THOMPSON: Is the decriminalization of small amounts of illegal drugs a mistake? | iNFOnews | Thompson-Okanagan's News Source

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THOMPSON: Is the decriminalization of small amounts of illegal drugs a mistake?



Often desperation drives solutions to problems. More than 11,000 people have died in British Columbia from drug overdoses since 2016. As of Jan. 31, those 18 years old and older can have up to 2.5 grams of fentanyl, heroin, methamphetamine, morphine, cocaine or MDMA (AKA Ecstasy) without breaking the law…or having the drugs confiscated.

Researchers and drug users claim 2.5 grams is too low…and will likely lead users to still rely on the black market. Originally, the province requested a 4.5-gram limit, while the RCMP recommended one gram, so it appears the feds more or less split the difference.

Regardless, rather than face a felony conviction…those carrying the drugs will be offered information on available health and social services…and help. Drug trafficking - possessing above 2.5 grams - remains a felony offence.

The use of hard drugs and overdoses are such pressing problems that the Federal government is allowing B.C. to try the innovative approach for three years…hoping thousands of lives might be saved. Fentanyl in particular has been a game changer the past few years. It’s 50 to 100 times more potent than heroin…it’s cheaper…and it’s almost as easy to find as Advil.

Carolyn Bennett, the nation’s minister of mental health and addictions, said allowing a personal use amount is "a monumental shift in drug policy that favours fostering trusting and supportive relationships in health and social services over further criminalization".

Some critics say decriminalization is a mistake. Others say it didn’t go far enough…just 2.5 grams? We have been debating the issues for nearly seven years…when drug use and overdoses were declared a national emergency.

Only time will tell whether the new program will address and overcome the shame and stigma associated with drug use and make people more comfortable to reach out for help. Critics, including public health experts, say the odds for success aren’t good.

The province’s experimental approaches have a long history…going back to 1959, when the world’s first methadone clinic opened in B.C. Since then, other programs that removed the criminal stigma from drug use to get users to address underlying social, economic and mental health issues have been only marginally effective.

Drug use is not an easy nut to crack. On top of the addictive nature of the drugs, the greed incentive of making illicit drugs is a huge. Fentanyl is being made by amateurs…who neither care about who’s using it…nor the precision with which they make it.

Across the border in Portland, Oregon, police seized 92,000 illicit pills in a single traffic stop last year…and testing found 42 percent contained lethal doses of fentanyl. Fentanyl that saturates the West Coast of the U.S., of course, also makes its way into Canada.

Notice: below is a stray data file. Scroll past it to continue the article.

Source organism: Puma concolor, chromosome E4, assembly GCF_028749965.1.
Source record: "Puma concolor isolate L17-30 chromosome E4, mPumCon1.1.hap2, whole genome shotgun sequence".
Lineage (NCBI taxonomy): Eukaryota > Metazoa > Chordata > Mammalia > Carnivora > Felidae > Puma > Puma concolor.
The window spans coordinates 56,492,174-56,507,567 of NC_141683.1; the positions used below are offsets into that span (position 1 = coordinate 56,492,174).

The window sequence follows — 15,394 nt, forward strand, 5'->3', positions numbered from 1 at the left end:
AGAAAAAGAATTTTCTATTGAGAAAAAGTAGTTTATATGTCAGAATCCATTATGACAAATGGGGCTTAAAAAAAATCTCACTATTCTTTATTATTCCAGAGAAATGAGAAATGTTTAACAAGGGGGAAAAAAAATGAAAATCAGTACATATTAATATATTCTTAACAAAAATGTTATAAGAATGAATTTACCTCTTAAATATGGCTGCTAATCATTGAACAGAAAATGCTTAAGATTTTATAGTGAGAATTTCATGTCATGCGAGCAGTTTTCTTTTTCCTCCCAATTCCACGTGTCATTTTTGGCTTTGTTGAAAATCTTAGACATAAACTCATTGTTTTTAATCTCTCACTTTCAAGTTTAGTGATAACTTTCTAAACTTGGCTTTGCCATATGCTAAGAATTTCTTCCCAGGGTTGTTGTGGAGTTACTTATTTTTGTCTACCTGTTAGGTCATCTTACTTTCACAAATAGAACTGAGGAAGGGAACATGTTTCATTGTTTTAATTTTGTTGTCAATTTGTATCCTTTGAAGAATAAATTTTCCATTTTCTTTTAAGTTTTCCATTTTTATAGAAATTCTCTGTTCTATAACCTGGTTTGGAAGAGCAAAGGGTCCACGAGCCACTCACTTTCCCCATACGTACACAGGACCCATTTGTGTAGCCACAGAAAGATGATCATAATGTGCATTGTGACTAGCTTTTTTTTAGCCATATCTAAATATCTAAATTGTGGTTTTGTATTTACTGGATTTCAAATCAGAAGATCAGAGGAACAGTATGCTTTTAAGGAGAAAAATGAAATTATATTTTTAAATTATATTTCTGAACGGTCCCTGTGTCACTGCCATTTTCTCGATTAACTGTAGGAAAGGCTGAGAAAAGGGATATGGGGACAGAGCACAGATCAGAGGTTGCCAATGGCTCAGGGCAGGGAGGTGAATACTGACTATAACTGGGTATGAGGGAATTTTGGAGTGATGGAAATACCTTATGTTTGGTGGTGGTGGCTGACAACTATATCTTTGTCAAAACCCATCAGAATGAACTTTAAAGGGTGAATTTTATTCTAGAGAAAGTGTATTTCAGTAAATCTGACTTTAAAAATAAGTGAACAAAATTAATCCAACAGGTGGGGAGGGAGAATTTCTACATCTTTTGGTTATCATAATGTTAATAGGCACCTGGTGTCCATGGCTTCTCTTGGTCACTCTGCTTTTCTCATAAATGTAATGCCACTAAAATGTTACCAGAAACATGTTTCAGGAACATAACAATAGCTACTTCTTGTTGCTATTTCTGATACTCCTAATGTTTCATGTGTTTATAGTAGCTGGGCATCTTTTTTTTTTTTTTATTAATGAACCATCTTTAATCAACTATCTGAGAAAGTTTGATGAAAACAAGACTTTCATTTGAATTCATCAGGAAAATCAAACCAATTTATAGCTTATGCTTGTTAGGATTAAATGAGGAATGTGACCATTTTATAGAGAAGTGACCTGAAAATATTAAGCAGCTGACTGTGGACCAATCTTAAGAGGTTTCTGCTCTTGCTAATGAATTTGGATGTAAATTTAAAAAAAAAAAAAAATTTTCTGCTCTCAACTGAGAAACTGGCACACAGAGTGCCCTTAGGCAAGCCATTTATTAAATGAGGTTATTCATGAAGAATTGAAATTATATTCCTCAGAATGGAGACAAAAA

Clearly, decriminalization is part of the solution…a brick in the wall. But we’re going to need a lot more bricks. Tainted drugs on the black market…and a greed incentive…chip away at the wall. We need every tool in the tool box…if we want to save a thousand or so folks a year.

A lot more funding is needed to fill gaps not covered by the positive step of decriminalization. For example, with fentanyl as the leading overdose problem…we need four or five times as many clean syringes and naloxone as we have. One injection of naloxone might bring an overdosed heroin addict back…but it can take three or four shots for a fentanyl user who overdosed to survive.

Sadly, some people don’t follow the news…good or bad…and are blind to the problems of drug addiction and overdoses. So, it might seem unbelievable…but even more funding is needed for information and prevention campaigns, especially targeting teens and 20-something adults. We need to do a better job of reaching them through traditional medical, social media and other communications used by young folks.

Think about losing 11,000 people since 2016…just in B.C. These are desperate times. If we’re really serious and care about our fellow citizens…we’ll throw everything we’ve got behind this issue and save good people.

Or, we can look the other way…judge others harshly because they got themselves into the problem…pretend it just doesn’t matter because we don’t know them.

But, I don’t know…that’s just not the Canada I’ve come to know and love.

— Don Thompson, an American awaiting Canadian citizenship, lives in Vernon and in Florida. In a career that spans more than 40 years, Don has been a working journalist, a speechwriter and the CEO of an advertising and public relations firm. A passionate and compassionate man, he loves the written word as much as fine dinners with great wines.

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